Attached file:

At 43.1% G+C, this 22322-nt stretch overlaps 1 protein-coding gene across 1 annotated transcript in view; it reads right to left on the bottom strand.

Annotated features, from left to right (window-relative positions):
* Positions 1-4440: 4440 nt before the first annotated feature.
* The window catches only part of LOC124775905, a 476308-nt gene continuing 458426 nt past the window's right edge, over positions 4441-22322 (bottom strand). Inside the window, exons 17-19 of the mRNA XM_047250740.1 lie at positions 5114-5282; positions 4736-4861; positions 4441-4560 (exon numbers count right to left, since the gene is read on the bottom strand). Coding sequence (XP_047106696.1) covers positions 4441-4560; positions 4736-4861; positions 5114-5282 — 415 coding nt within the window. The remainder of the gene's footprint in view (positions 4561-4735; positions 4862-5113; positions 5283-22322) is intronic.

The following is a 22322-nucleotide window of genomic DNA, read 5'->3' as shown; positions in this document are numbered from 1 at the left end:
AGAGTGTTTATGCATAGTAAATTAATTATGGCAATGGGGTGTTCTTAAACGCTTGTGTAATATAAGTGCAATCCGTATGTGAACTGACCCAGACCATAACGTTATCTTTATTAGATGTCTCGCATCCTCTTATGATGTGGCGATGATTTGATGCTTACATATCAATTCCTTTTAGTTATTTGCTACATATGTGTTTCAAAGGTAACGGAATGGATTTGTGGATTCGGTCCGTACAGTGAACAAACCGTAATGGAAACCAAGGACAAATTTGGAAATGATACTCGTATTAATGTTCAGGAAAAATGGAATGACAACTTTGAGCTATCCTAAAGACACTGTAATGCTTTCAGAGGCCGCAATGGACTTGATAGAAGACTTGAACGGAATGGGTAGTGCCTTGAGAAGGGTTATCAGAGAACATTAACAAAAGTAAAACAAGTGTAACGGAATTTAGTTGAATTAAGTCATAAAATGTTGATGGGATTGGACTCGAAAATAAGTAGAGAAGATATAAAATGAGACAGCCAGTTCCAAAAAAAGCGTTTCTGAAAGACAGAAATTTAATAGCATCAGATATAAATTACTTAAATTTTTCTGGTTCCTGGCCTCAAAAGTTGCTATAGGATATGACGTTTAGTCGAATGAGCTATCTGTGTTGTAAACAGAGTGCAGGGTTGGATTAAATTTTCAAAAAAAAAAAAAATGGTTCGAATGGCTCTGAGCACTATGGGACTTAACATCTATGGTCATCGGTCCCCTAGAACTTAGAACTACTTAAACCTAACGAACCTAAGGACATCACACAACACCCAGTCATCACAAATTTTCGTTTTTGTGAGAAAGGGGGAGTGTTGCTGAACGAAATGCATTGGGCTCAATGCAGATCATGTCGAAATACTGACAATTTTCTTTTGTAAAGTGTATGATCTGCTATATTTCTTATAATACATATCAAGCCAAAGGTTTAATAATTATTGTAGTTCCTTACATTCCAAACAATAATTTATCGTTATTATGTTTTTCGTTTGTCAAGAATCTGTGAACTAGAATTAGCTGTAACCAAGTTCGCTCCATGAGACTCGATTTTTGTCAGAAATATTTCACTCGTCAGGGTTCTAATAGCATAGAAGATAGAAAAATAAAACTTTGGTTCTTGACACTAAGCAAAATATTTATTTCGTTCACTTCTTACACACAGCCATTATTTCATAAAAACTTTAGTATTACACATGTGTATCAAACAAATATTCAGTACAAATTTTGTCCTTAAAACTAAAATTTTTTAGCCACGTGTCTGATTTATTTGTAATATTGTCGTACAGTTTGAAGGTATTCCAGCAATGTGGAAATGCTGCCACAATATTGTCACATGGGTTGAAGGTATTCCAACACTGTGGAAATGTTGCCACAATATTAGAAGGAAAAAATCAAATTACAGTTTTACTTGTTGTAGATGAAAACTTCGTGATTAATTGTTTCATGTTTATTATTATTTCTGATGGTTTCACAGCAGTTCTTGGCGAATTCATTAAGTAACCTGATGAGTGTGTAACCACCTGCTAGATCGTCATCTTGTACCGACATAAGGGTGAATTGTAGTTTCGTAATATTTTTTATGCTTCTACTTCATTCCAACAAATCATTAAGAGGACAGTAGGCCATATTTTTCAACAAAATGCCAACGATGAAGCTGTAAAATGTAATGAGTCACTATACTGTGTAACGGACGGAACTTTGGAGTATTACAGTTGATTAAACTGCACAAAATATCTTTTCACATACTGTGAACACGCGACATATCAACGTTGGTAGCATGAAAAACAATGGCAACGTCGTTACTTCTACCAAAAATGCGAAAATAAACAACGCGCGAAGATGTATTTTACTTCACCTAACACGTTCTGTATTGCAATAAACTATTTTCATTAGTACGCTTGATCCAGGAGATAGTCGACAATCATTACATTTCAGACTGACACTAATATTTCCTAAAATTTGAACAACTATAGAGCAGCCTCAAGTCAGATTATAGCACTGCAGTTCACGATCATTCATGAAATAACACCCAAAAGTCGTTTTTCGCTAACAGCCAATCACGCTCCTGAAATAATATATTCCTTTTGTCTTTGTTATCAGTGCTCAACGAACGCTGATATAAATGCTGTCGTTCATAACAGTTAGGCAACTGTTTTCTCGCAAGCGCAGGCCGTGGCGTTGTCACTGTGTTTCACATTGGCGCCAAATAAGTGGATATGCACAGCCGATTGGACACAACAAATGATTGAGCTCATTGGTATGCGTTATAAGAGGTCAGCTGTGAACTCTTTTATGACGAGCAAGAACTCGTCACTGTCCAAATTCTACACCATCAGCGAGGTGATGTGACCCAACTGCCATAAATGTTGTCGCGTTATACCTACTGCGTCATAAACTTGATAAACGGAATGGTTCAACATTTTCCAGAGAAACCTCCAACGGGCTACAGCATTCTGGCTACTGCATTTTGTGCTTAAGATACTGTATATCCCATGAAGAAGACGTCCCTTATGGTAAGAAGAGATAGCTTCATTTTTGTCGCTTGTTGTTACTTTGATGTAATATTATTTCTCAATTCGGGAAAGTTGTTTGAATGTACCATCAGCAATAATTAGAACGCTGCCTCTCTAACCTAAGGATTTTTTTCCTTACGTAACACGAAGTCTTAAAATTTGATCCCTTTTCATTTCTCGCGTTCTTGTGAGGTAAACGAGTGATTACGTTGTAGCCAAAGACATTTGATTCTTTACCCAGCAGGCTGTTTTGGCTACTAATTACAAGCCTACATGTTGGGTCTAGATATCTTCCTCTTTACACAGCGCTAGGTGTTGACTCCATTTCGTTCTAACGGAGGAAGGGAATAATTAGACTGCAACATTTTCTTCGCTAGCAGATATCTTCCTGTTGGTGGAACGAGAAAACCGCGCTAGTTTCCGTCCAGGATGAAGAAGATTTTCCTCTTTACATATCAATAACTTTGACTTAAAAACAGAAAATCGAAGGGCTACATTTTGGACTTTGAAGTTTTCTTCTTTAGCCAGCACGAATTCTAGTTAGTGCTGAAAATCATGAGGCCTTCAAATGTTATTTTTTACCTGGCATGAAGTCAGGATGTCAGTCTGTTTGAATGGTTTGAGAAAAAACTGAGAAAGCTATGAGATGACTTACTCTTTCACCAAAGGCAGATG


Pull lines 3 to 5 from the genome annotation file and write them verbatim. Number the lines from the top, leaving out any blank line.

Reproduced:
* Positions 1-4440: 4440 nt before the first annotated feature.
* The window catches only part of LOC124775905, a 476308-nt gene continuing 458426 nt past the window's right edge, over positions 4441-22322 (bottom strand). Inside the window, exons 17-19 of the mRNA XM_047250740.1 lie at positions 5114-5282; positions 4736-4861; positions 4441-4560 (exon numbers count right to left, since the gene is read on the bottom strand). Coding sequence (XP_047106696.1) covers positions 4441-4560; positions 4736-4861; positions 5114-5282 — 415 coding nt within the window. The remainder of the gene's footprint in view (positions 4561-4735; positions 4862-5113; positions 5283-22322) is intronic.

The following is a 22322-nucleotide window of genomic DNA, read 5'->3' as shown; positions in this document are numbered from 1 at the left end: